General Flynn’s Trial Venue Change: A Strategic Move or an Attempt to Dodge Justice?

Michael Flynn, a former National Security Advisor, was charged with lying to the FBI about his contact with a Russian ambassador during the 2016 election campaign. Flynn pleaded guilty to this charge but later withdrew his plea, claiming that he was coerced by the FBI. The government then moved to dismiss the case, but the judge overseeing the case, Judge Emmet Sullivan, refused to dismiss it and instead appointed a retired judge to argue against the government’s motion.

Now, the government is arguing that the case should be heard in D.C. because that is where the events in question took place. The government’s motion states that “the charged offense occurred in Washington, D.C., and the investigation, prosecution, and defense of the case have taken place in Washington, D.C.” In addition, the motion argues that D.C. is a more convenient location for the parties involved and that it would be easier for witnesses to testify in D.C. than in Florida.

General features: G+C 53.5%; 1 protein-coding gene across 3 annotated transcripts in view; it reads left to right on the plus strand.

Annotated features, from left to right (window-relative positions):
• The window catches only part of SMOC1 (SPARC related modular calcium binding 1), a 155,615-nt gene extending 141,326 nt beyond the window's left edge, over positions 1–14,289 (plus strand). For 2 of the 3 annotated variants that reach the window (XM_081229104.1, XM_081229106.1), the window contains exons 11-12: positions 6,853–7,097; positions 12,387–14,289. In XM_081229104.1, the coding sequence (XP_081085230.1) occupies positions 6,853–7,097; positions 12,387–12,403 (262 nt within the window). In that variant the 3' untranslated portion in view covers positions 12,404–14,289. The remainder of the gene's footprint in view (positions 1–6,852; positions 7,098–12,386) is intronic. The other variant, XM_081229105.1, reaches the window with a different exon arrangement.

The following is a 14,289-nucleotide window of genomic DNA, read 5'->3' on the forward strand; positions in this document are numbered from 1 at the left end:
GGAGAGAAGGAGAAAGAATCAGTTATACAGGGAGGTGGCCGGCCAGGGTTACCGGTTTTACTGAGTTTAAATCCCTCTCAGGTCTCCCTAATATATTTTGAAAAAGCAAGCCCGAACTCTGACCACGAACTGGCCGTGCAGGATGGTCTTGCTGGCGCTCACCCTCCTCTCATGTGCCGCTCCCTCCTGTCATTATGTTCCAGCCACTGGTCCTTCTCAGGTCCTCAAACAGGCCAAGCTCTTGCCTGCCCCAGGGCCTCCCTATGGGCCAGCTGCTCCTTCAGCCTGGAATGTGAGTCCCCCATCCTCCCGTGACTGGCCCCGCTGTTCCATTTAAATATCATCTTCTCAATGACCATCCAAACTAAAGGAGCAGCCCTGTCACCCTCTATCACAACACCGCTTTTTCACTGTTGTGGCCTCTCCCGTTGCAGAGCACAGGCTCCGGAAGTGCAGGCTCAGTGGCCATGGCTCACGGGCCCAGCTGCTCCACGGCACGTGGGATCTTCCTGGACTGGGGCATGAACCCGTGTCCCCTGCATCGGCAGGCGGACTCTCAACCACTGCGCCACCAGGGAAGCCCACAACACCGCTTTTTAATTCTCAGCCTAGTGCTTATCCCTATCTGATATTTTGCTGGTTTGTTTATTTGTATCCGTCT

However, there are some who believe that the government’s true motivation for changing the venue is to get a more favorable judge. Judge Sullivan has been a thorn in the government’s side throughout this case, and some believe that the government is hoping to get a judge in D.C. who will be more sympathetic to their arguments.

So, what are the implications of this decision? If the venue is changed to D.C., it could make it easier for the government to get the case dismissed. As mentioned earlier, Judge Sullivan has been reluctant to dismiss the case, but a new judge in D.C. may not be as hesitant. On the other hand, if the case remains in Florida, it could make it more difficult for the government to get the case dismissed, as Judge Sullivan has already made it clear that he is not inclined to dismiss the case. For more information, Lars speaks with Tracy Beanz the Editor of Uncover DC.